Hearing loss can be a tricky one to talk about for many different reasons. Some people think hearing loss is a condition that makes them feel “old,” while others don’t want to accept a “weakness.” It’s important to remember that hearing loss is a medical condition that affects 20 percent of Americans, no matter what their age. Indeed, a third of people over the age of 65 undergo some degree of hearing loss as a normal part of aging; this is not something to be pushed aside.
Hearing loss is an invisible condition that, if left untreated, can expand to many different areas of one’s life. People are waiting an average of seven years from the moment they first notice changes in their hearing skills to the time they decide to seek treatment. People can develop stress, depression, and anxiety during this time; increase their risk for dementia, and become socially isolated due to communication difficulties.
If you believe that your loved one may experience hearing loss, you may decide that it is time to talk about seeking treatment. But you’ll have to tread lightly. Getting someone to acknowledge hearing loss can be a sensitive topic. Here are some tips on how to best approach the issue with your loved one.
Prepare the right information.
A plethora of information about hearing loss is available online. Academics have published a lot of research over the past few decades about how untreated hearing loss spreads into all areas of one’s life: employment, mental health, physical health, and interpersonal relationships, of course. If you have a loved one listening, you should have ready and available information. Hearing loss figures, numbers for local audiologists, and information about how they can improve their lives are all items that can be of assistance to them once they make a decision.
Pick your time and place wisely.
You should handle this issue with care, right down to the smallest detail. Pick the correct time to discuss your concerns. Choose a quiet and peaceful location and time to talk, rather than a busy mealtime or while in transit. It would help if you aided the conditions for conversation, especially with someone who may be dealing with severe limitations to speech understanding. Start by asking questions. Instead of making statements which they might see as allegations, ask how your loved one has been doing and whether they have had any trouble hearing lately. It’s quite likely they waited for the chance to think about it.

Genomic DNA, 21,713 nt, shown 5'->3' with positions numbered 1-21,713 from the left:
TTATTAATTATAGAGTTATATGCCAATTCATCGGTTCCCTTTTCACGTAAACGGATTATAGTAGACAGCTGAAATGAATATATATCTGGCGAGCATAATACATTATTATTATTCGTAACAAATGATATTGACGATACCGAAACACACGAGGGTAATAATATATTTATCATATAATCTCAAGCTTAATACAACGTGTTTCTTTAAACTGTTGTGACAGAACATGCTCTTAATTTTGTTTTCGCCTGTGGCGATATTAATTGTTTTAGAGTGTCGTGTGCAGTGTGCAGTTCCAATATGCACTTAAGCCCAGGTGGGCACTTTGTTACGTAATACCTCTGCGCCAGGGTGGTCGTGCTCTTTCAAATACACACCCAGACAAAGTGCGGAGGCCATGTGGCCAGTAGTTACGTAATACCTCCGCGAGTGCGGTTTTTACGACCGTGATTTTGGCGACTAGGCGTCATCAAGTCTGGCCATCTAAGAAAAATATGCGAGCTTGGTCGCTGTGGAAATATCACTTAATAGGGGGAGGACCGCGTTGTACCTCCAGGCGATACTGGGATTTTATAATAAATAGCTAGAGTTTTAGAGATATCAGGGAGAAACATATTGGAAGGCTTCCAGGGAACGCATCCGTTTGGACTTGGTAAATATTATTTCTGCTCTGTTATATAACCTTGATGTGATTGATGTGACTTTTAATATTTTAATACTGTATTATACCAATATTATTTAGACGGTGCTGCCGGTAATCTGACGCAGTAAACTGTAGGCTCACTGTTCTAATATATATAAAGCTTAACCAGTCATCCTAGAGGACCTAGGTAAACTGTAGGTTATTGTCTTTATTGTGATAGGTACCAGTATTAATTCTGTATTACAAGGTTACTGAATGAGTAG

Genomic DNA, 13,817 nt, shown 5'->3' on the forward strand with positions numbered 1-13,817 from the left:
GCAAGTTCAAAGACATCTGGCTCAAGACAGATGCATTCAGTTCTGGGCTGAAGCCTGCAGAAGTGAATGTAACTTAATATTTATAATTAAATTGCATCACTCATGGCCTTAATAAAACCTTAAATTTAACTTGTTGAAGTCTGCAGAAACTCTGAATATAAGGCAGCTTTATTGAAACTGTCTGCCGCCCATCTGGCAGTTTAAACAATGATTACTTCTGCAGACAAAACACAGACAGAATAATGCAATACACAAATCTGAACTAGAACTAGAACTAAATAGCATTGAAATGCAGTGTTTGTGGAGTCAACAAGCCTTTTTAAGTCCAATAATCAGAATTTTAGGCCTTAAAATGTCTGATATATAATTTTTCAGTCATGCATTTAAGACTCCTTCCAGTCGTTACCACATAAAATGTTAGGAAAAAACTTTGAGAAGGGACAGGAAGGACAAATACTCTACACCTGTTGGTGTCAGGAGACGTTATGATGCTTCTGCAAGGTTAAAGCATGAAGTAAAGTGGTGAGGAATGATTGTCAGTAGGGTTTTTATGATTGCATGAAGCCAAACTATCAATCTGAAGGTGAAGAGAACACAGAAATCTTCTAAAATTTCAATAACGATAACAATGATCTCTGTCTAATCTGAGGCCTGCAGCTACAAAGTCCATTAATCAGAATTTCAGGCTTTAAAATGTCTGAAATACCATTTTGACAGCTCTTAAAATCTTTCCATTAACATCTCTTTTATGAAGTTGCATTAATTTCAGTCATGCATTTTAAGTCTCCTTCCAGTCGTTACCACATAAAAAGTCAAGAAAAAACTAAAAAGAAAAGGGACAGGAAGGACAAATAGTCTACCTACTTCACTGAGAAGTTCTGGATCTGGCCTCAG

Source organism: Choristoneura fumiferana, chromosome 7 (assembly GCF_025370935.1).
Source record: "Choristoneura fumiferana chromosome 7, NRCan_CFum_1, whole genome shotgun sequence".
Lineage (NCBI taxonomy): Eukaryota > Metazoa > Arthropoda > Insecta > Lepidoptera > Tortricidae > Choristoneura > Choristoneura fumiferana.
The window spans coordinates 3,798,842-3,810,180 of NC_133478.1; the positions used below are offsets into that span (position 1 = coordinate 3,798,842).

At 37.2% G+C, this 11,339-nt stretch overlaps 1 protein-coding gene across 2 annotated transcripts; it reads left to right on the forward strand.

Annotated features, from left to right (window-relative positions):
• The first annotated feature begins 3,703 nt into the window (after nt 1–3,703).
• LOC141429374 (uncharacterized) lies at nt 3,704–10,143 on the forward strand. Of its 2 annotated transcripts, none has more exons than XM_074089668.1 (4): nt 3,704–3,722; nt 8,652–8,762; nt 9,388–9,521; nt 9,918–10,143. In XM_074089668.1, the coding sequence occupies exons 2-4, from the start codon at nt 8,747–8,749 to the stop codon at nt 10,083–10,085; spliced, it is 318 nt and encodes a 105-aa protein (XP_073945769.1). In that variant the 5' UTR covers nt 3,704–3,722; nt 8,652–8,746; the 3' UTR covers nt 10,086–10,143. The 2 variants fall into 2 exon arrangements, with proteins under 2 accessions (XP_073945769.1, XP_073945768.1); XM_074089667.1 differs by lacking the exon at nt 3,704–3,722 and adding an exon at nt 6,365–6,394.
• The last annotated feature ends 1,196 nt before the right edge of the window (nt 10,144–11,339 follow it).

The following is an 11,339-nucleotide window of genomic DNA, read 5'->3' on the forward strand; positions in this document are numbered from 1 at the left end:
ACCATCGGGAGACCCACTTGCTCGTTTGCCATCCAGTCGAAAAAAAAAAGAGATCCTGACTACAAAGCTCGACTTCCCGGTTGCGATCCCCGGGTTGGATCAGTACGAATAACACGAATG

Talk about your personal experience.
Only share what you have done with your loved one. Find out the occasions in which you were involved. You have a stronger case to make to them when you’re ready. Express with them the struggles and fears that their hearing problems sometimes cause you. Being transparent with them and telling them about your issues will help them see where the problem lies.
Listen to what they have to say
More likely than not, if you have noticed patterns of hearing loss, your loved one who is going through the hearing loss may have seen those changes to their hearing ability already. That is why listening is vital, as important as sharing your concerns and views on the issue. Ask your loved one open-ended questions once you have shared your worries, and give them the space to discuss their point of view. They may share something you may not even have thought about, or even how it mentally and emotionally impacts them to endure a compromised hearing. Listening is essential because it gives the person hearing loss to express his or her concerns and needs, and can provide a path toward treatment.
Let them know you are there.
Loss of hearing can be an isolating experience. Your loved one will appreciate your concern for their well-being. Resist being self-righteous when supporting your loved one. That can make your loved one defensive and prevent them from seeking treatment.
Though it is common to experience hearing impairment, symptoms may vary from person to person. It is essential to seek medical advice to get a proper diagnosis and treatment. We can help create a unique treatment plan for your loved one and put them on the road towards better hearing.